WV Criminal Lawyer

Police Misconduct, Civil Rights Law

So you want to sue the police….

I get calls every day from people in West Virginia, or from elsewhere who were arrested, etc., in West Virginia, who want to sue the police.  To be honest with you, I only seriously consider very, very few of these types of cases.  Sometimes, from what I hear in the first few minutes, or in a description of what allegedly happened, I don’t even want to get involved with it.

Since I know that people researching the law with regards to filing lawsuits against the police and police misconduct in West Virginia end up on the site, let me go ahead and tell you what I personally look for in a police liability case.

Number one, credibility.  If it’s going to be your word against the officer’s.  There must be some indication of credibility on your part.  That means preferably no criminal history.  College education is a plus.  A good career is a plus.  A good family is a plus.  Being married is a plus.  Being otherwise successful in life seriously bolsters your credibility.

Number two, corroborating evidence.  It is almost necessary to provide some corroborating evidence that the police engaged in misconduct.  It could be a witness (again, see comments on credibility), or it could be a videotape, an audio recording.  It could be found in official documentation, such as a police report or internal investigation, or even in a cruiser dashboard camera, or a police report.  It could be corroborated by law enforcement itself, such as through disciplinary action taken against the officer, or through a criminal prosecution of the officer.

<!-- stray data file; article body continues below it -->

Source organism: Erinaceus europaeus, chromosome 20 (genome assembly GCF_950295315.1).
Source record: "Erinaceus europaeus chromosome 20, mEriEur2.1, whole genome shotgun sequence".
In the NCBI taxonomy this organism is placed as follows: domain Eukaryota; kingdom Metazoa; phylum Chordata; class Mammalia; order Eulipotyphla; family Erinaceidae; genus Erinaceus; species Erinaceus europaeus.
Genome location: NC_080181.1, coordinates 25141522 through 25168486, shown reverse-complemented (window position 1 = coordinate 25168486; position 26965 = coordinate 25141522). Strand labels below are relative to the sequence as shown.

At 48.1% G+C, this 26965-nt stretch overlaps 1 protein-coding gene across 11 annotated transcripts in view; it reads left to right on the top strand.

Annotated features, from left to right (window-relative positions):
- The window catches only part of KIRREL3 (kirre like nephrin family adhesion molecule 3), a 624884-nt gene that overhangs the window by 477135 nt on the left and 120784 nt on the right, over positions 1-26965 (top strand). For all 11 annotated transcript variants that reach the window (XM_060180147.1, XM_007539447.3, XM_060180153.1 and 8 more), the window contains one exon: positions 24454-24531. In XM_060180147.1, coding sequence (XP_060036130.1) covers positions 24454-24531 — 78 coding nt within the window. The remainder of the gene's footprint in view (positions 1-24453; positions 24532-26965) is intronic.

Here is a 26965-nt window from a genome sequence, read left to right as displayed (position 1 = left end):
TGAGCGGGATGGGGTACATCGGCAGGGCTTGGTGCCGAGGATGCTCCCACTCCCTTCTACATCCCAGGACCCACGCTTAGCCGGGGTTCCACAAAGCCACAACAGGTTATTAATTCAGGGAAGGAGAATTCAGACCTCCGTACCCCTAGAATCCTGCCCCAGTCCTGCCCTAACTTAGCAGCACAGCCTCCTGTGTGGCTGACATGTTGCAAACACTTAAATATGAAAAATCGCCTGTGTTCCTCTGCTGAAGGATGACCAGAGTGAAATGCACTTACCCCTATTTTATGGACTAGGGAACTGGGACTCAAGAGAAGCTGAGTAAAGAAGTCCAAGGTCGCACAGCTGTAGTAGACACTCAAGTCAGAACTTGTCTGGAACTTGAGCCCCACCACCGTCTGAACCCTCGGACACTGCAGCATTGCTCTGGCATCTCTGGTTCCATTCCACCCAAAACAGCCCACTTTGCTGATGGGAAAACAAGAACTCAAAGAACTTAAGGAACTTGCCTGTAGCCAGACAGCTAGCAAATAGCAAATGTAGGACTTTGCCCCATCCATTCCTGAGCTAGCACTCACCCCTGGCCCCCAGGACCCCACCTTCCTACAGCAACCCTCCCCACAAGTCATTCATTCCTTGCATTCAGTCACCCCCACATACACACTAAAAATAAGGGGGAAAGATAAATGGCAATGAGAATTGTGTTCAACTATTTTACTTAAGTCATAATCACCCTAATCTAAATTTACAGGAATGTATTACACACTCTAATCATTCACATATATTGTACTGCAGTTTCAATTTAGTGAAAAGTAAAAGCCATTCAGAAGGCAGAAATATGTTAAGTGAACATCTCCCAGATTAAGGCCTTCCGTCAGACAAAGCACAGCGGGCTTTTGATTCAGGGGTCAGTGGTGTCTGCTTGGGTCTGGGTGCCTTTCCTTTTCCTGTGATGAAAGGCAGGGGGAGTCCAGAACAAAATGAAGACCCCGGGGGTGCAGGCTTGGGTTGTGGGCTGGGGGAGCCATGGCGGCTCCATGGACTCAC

Number three, damages.  If you have no damages, in most instances, there’s nothing to compensate you for.  This goes hand in hand with credibility.  Generally, if you are a credible, upstanding citizen, it will cause you damage to be wrongly arrested.  You might get fired.  You might lose business.  These are damages.  Maybe you were beaten and ended up in the hospital.  Medical bills, pain and suffering, etc., are damages.

Number four, your story of what happened to you has to piss me off.  If after hearing what happened to you really pisses me off, then I get excited about it.  Those are the types of cases I like to take.  One’s that I feel comfortable with taking to a jury and shoving down the state’s throat.  Where I feel truth and justice is on my side.

Number five, and lastly, I have to have a good feeling about the client.  I don’t want to take a risk for someone – and these cases are risky – if I don’t like them.  Because if I don’t like them, chances are a jury may not like them.

Unfortunately, it’s not possible for me, or for other attorneys, to take every justified case.  Other considerations are always at play.  It is one of the faults of our justice system.

But it doesn’t hurt to ask.  If you call me with your story, I will at least be able to tell you pretty quickly whether I would be interested in taking the case or not.

- John H. Bryan, West Virginia Attorney.

March 18, 2010 - Posted by | Civil Liability, Governmental Liability, John H. Bryan, Lawsuits, Police, Police Misconduct